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DOJ Has Reclaimed Some Of The Ransom Paid In Colonial Pipeline Hack

AILSA CHANG, HOST:

The Justice Department says it has recovered more than half of the ransom that Colonial Pipeline paid to hackers last month. The cyberattack against Colonial forced the company to shut down its operations, which caused disruptions in the fuel supply across large parts of the East Coast. NPR justice correspondent Ryan Lucas has been following this and joins us now with more.

Hey, Ryan.

RYAN LUCAS, BYLINE: Hey there.

CHANG: Hey. So Colonial paid more than - what? - $4 million in ransom to these hackers behind the cyberattack. How much of that money did the Justice Department actually get back?

LUCAS: Well, the department says it has recovered 63.7 bitcoins. If you're not tracking the daily value of cryptocurrency...

(LAUGHTER)

LUCAS: That translates to about $2.3 million, so that is a little more than half of the ransom that Colonial paid to a hacker group known as DarkSide that U.S. officials say was behind the cyberattack. Here is Deputy Attorney General Lisa Monaco today.

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LISA MONACO: Ransomware attacks are always unacceptable. But when they target critical infrastructure, we will spare no effort in our response.

LUCAS: And in this instance, Monaco says the department was able to actually turn the tables on the hacking group behind this.

CHANG: Well, did Monaco or other department officials explain how they were able to track this money down?

LUCAS: Well, the deputy director of the FBI, Paul Abbate, said that the bureau has been investigating DarkSide for the better part of a year. And he says DarkSide is based in Russia, and the group develops and markets ransomware to criminal affiliates who then carry out cyberattacks and then share the proceeds of those attacks with the developers. The FBI's ongoing investigation into DarkSide allowed agents to identify a virtual currency wallet that Abbate said the group had used to collect this ransom payment. The FBI then got a court-authorized warrant to seize those funds. Abbate said that doing this, essentially depriving hackers of the proceeds from their attacks, is a big deal.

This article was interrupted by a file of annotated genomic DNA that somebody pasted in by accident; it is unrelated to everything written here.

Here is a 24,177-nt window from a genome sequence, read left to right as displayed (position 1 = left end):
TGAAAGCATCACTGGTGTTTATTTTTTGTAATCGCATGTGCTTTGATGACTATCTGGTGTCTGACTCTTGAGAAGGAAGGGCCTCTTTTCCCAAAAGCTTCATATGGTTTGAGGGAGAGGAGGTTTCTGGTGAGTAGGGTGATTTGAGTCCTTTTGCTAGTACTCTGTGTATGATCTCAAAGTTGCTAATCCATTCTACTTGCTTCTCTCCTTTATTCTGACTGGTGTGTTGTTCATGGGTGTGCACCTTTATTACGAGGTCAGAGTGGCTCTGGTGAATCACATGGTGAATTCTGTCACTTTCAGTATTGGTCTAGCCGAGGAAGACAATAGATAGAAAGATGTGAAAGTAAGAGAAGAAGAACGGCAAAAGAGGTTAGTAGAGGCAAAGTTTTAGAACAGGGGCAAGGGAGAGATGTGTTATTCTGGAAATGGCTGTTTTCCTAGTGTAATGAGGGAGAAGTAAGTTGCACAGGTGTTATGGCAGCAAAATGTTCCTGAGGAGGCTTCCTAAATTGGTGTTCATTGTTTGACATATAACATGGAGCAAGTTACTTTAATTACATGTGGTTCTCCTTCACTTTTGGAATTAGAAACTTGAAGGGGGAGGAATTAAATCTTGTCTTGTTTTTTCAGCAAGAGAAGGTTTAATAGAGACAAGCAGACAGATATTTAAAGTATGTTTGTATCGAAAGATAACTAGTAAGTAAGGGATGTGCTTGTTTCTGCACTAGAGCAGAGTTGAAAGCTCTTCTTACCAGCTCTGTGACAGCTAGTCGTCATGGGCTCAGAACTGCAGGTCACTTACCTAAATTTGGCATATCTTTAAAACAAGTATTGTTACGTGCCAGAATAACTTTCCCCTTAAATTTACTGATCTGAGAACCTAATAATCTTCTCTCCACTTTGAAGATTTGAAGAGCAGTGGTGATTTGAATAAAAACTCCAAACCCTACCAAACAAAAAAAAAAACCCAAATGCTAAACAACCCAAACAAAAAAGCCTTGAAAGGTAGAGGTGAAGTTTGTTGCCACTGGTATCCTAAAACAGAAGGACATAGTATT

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PAUL ABBATE: For financially motivated cybercriminals, especially those presumably located overseas, cutting off access to revenue is one of the most impactful consequences we can impose.

CHANG: I mean, yeah, absolutely right. So the feds were able to get the money, but can we expect that they will also be hunting down the individual hackers and hold them accountable?

LUCAS: Well, officials didn't get into that today. Remember; DarkSide is said to operate out of Russia, which would make it unlikely that the individuals behind the cyberattack would ever see the inside of U.S. courtroom. There weren't any indictments of individuals today. This was purely about the recovery of some of the ransom money that Colonial Pipeline paid. But look; FBI and Justice Department officials like to say that they have a long memory, that American law enforcement has a long reach. But I think if you listen closely to what Abbate said there about cutting off revenue being one of the biggest consequences that the feds can impose on overseas hackers, I think that says a lot about where this stands.

CHANG: Well, we have been talking a lot lately about ransomware attacks. Does this seizure of funds signal, in your mind, Ryan, that the government's actually getting a grip on this problem?

LUCAS: We have seen a lot of these sorts of ransomware attacks on businesses, yes, but also in cities, even police departments. This is something that the Justice Department and the Biden administration, more broadly, is taking very seriously. The department, for its part, has set up a ransomware and digital extortion task force to focus on this problem. The Department of Homeland Security has mandated that Pipeline operators report any cyberattacks on their systems to the federal government within 12 hours. And the president has signed an executive order to beef up America's cyberdefenses. Biden has also said he plans to raise this issue when he meets with Russian President Vladimir Putin later this month. But officials say ransomware is not something that's going to go away. It's low-cost. It's low-risk, and it's a high reward for the hackers.

CHANG: All right. That is NPR justice correspondent Ryan Lucas.

Thank you, Ryan.

LUCAS: Thank you. Transcript provided by NPR, Copyright NPR.